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The Internet of Things disrupts the urinal

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The Internet of Things disrupts the urinal

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Toilets at Heathrow’s Terminal 2 are have sensors that count the number of times someone uses their services. Counting the number of times someone uses a urinal may seem like a small thing, but the outcome is disruptive — the cleaning of the toilet has always been tied to a cleaning schedule. That schedule requires staffing at levels and in places that are at best a management hunch. Invariably, lines form, toilets get dirty, and customer service suffers.

…which is why this is such a powerful trend. This one example of the Internet of Things has at least three clear implications:

IoT and customer service - With data, that’s now old-school thinking. Data coming from the toilet in real-time tells us when it actually needs to be cleaned and how often it gets used. Data “in the moment” allows a stadium or any other venue that has crowds to provide better customer service by directing customers to clean and/or empty urinals.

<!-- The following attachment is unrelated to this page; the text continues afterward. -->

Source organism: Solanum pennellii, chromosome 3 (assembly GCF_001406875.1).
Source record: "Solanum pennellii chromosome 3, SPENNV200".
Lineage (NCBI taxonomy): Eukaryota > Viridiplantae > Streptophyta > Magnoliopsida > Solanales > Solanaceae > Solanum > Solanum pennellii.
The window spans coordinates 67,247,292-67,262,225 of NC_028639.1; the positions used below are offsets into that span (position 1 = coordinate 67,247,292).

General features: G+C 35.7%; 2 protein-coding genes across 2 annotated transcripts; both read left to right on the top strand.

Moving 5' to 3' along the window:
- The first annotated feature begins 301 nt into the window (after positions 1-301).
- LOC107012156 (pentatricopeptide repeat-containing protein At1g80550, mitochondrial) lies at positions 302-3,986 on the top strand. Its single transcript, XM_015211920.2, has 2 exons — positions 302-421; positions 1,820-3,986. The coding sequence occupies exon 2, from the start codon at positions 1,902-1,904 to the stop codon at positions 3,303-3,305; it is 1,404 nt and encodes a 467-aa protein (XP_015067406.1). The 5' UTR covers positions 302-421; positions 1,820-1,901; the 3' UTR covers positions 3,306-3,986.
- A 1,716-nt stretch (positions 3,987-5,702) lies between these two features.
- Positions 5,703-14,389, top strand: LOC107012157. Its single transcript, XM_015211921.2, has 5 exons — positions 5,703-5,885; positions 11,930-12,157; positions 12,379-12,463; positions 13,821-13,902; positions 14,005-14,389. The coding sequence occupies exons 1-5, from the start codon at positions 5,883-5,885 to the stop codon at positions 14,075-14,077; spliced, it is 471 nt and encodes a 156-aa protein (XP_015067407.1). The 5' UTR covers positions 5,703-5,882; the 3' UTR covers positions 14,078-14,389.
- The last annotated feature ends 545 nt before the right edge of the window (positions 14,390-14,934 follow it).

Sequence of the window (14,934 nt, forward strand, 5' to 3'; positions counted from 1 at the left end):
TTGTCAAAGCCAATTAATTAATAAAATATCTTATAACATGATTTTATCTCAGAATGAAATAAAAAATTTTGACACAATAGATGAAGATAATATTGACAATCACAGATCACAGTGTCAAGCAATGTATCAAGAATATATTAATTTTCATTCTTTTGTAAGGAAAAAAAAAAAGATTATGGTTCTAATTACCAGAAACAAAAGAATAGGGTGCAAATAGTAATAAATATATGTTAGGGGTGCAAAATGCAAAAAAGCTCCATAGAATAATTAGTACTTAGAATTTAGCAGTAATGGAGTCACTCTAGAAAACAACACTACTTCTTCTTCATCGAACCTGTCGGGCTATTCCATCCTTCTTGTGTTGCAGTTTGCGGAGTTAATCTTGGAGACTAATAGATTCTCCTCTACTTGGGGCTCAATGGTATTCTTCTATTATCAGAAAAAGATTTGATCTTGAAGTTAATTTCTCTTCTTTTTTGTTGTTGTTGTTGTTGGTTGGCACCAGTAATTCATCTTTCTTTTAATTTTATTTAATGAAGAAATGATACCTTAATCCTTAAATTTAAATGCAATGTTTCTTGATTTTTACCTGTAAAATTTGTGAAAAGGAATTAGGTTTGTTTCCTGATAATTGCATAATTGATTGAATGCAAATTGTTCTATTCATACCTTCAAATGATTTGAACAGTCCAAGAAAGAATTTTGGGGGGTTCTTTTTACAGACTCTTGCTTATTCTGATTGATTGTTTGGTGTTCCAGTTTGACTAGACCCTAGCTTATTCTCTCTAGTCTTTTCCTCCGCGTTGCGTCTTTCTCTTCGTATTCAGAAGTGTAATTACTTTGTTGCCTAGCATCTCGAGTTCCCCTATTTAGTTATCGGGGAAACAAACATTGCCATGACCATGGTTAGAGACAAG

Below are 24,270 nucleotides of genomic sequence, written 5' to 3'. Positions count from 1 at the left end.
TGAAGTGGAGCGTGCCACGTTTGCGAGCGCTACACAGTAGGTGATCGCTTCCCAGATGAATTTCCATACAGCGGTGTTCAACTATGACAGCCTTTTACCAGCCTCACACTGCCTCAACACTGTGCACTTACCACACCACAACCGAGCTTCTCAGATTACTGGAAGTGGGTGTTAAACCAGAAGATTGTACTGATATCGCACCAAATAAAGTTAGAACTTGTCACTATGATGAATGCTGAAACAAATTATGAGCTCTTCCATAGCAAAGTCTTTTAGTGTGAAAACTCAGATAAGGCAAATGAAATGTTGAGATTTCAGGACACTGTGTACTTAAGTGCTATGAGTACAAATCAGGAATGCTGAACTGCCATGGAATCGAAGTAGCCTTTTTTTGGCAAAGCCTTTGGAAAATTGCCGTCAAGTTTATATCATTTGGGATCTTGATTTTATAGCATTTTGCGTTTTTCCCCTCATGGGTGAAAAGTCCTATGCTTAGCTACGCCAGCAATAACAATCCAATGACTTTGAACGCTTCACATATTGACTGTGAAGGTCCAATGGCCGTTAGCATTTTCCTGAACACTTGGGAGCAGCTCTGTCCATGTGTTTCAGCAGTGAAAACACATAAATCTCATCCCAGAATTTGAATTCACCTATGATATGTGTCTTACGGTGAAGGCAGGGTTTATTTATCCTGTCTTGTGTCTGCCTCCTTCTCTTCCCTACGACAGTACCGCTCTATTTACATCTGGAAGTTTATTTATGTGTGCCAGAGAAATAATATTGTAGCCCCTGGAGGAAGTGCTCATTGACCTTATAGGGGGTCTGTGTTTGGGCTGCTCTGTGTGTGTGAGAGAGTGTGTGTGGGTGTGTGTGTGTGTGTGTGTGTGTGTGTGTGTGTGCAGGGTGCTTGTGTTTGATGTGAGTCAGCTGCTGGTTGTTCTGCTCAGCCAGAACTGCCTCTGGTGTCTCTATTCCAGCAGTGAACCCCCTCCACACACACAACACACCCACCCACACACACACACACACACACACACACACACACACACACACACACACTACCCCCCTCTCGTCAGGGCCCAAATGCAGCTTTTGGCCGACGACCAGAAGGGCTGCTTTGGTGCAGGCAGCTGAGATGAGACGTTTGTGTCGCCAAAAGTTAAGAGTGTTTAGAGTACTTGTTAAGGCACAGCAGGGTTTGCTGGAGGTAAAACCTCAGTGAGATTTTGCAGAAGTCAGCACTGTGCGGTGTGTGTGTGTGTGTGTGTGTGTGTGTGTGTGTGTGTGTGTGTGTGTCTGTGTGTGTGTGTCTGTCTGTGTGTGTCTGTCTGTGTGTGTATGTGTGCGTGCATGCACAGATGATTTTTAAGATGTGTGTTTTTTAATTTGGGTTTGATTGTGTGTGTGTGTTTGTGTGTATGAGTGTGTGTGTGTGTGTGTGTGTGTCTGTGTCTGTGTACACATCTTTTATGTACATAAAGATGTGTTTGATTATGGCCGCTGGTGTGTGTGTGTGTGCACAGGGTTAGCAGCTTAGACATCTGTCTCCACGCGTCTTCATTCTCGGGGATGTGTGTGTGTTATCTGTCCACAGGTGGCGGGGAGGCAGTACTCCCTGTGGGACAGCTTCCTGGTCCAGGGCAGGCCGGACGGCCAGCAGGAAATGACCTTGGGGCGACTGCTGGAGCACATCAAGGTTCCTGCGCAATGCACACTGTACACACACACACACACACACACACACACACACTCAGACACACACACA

IoT and management - When we know how often a urinal gets dirty, we can also know how quickly it gets cleaned. We can see patterns of responsiveness by employees and gauge effectiveness with real data to see where to apply corrections and training. Staffing levels and deployments can be adjusted.

IoT and process - The process of providing toilet services changes. Rather than ‘dumb’ facilities, we have smart facilities that tell the staff where, when and how often to perform their work.

IoT and prediction – And then it gets predictive…by knowing the changing patterns of toilet use, toilet installations can be moved, expanded or cut back to serve future use. Whole bathrooms can be opened or closed as demand requires, making for more efficient use of resources while maintaining customer service. Analytics can spot trends for how usage changes in volume and location during any time frame, including the course of an event.

What may seem small — a sensor in a toilet — is just the tip of the iceberg when it comes to the changes we can expect to see through the ubiquitous use of connected sensors…AKA The Internet of Things.

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